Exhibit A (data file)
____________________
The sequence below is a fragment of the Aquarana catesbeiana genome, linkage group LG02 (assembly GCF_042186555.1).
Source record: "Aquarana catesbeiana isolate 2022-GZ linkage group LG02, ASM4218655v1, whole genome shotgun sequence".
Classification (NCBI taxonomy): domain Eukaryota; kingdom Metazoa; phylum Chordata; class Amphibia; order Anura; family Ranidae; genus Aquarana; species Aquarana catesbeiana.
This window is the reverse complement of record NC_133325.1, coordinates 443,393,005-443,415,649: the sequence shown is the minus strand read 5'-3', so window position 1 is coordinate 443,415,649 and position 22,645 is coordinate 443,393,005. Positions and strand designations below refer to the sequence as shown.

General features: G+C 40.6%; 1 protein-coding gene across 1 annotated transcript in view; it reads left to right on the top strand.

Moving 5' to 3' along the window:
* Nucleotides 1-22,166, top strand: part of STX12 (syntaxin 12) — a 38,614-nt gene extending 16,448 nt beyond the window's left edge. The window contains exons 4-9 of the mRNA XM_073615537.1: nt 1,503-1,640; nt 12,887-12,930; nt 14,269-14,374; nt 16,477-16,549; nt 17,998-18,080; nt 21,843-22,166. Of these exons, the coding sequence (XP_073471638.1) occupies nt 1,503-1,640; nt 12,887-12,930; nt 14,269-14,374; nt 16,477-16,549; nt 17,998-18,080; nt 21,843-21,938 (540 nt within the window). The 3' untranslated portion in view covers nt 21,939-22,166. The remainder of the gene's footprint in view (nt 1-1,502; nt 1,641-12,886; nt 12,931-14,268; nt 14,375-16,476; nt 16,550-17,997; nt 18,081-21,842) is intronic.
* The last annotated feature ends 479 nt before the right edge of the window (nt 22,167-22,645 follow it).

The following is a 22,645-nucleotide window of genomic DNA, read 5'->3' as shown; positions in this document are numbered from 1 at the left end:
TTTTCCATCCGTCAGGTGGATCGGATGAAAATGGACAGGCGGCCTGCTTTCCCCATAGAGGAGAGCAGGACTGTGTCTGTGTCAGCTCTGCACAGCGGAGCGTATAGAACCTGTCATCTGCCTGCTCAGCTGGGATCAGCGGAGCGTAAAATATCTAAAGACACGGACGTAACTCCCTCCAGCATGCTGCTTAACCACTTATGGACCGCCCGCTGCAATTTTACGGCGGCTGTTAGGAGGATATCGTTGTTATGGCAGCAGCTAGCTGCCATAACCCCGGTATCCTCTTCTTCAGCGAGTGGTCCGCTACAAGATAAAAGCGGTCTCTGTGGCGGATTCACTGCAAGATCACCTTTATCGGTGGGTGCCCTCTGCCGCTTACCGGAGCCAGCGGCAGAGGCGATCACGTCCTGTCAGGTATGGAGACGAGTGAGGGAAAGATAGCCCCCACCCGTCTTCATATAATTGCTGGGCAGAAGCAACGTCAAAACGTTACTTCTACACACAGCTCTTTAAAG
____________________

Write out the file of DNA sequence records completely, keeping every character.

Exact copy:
The sequence below is a fragment of the Aquarana catesbeiana genome, linkage group LG02 (assembly GCF_042186555.1).
Source record: "Aquarana catesbeiana isolate 2022-GZ linkage group LG02, ASM4218655v1, whole genome shotgun sequence".
Classification (NCBI taxonomy): domain Eukaryota; kingdom Metazoa; phylum Chordata; class Amphibia; order Anura; family Ranidae; genus Aquarana; species Aquarana catesbeiana.
This window is the reverse complement of record NC_133325.1, coordinates 443,393,005-443,415,649: the sequence shown is the minus strand read 5'-3', so window position 1 is coordinate 443,415,649 and position 22,645 is coordinate 443,393,005. Positions and strand designations below refer to the sequence as shown.

General features: G+C 40.6%; 1 protein-coding gene across 1 annotated transcript in view; it reads left to right on the top strand.

Moving 5' to 3' along the window:
* Nucleotides 1-22,166, top strand: part of STX12 (syntaxin 12) — a 38,614-nt gene extending 16,448 nt beyond the window's left edge. The window contains exons 4-9 of the mRNA XM_073615537.1: nt 1,503-1,640; nt 12,887-12,930; nt 14,269-14,374; nt 16,477-16,549; nt 17,998-18,080; nt 21,843-22,166. Of these exons, the coding sequence (XP_073471638.1) occupies nt 1,503-1,640; nt 12,887-12,930; nt 14,269-14,374; nt 16,477-16,549; nt 17,998-18,080; nt 21,843-21,938 (540 nt within the window). The 3' untranslated portion in view covers nt 21,939-22,166. The remainder of the gene's footprint in view (nt 1-1,502; nt 1,641-12,886; nt 12,931-14,268; nt 14,375-16,476; nt 16,550-17,997; nt 18,081-21,842) is intronic.
* The last annotated feature ends 479 nt before the right edge of the window (nt 22,167-22,645 follow it).

The following is a 22,645-nucleotide window of genomic DNA, read 5'->3' as shown; positions in this document are numbered from 1 at the left end:
TTTTCCATCCGTCAGGTGGATCGGATGAAAATGGACAGGCGGCCTGCTTTCCCCATAGAGGAGAGCAGGACTGTGTCTGTGTCAGCTCTGCACAGCGGAGCGTATAGAACCTGTCATCTGCCTGCTCAGCTGGGATCAGCGGAGCGTAAAATATCTAAAGACACGGACGTAACTCCCTCCAGCATGCTGCTTAACCACTTATGGACCGCCCGCTGCAATTTTACGGCGGCTGTTAGGAGGATATCGTTGTTATGGCAGCAGCTAGCTGCCATAACCCCGGTATCCTCTTCTTCAGCGAGTGGTCCGCTACAAGATAAAAGCGGTCTCTGTGGCGGATTCACTGCAAGATCACCTTTATCGGTGGGTGCCCTCTGCCGCTTACCGGAGCCAGCGGCAGAGGCGATCACGTCCTGTCAGGTATGGAGACGAGTGAGGGAAAGATAGCCCCCACCCGTCTTCATATAATTGCTGGGCAGAAGCAACGTCAAAACGTTACTTCTACACACAGCTCTTTAAAG